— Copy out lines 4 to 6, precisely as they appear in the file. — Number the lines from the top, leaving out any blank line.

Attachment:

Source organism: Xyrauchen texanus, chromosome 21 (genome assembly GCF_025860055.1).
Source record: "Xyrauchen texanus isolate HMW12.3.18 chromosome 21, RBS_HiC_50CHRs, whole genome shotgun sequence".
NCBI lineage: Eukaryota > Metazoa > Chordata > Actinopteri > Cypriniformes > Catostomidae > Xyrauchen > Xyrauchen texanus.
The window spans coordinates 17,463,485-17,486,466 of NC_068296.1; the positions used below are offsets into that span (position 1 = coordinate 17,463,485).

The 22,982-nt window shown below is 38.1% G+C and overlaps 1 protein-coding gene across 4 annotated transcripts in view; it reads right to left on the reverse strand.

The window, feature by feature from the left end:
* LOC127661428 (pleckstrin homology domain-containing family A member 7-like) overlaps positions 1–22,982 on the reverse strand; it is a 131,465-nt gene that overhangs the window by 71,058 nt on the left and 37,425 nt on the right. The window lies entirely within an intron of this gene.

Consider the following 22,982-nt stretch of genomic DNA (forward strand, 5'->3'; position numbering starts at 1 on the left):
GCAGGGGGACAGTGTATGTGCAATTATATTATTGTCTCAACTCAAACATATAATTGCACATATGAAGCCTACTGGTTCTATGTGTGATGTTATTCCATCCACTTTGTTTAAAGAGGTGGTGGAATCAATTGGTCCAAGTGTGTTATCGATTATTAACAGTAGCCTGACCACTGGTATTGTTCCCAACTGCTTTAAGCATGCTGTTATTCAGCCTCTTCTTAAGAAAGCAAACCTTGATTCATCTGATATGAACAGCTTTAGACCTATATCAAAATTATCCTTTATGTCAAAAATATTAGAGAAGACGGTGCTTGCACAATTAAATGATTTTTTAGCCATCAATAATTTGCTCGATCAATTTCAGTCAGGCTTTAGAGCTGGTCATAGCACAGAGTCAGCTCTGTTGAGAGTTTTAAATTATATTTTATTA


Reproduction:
The window spans coordinates 17,463,485-17,486,466 of NC_068296.1; the positions used below are offsets into that span (position 1 = coordinate 17,463,485).

The 22,982-nt window shown below is 38.1% G+C and overlaps 1 protein-coding gene across 4 annotated transcripts in view; it reads right to left on the reverse strand.

The window, feature by feature from the left end: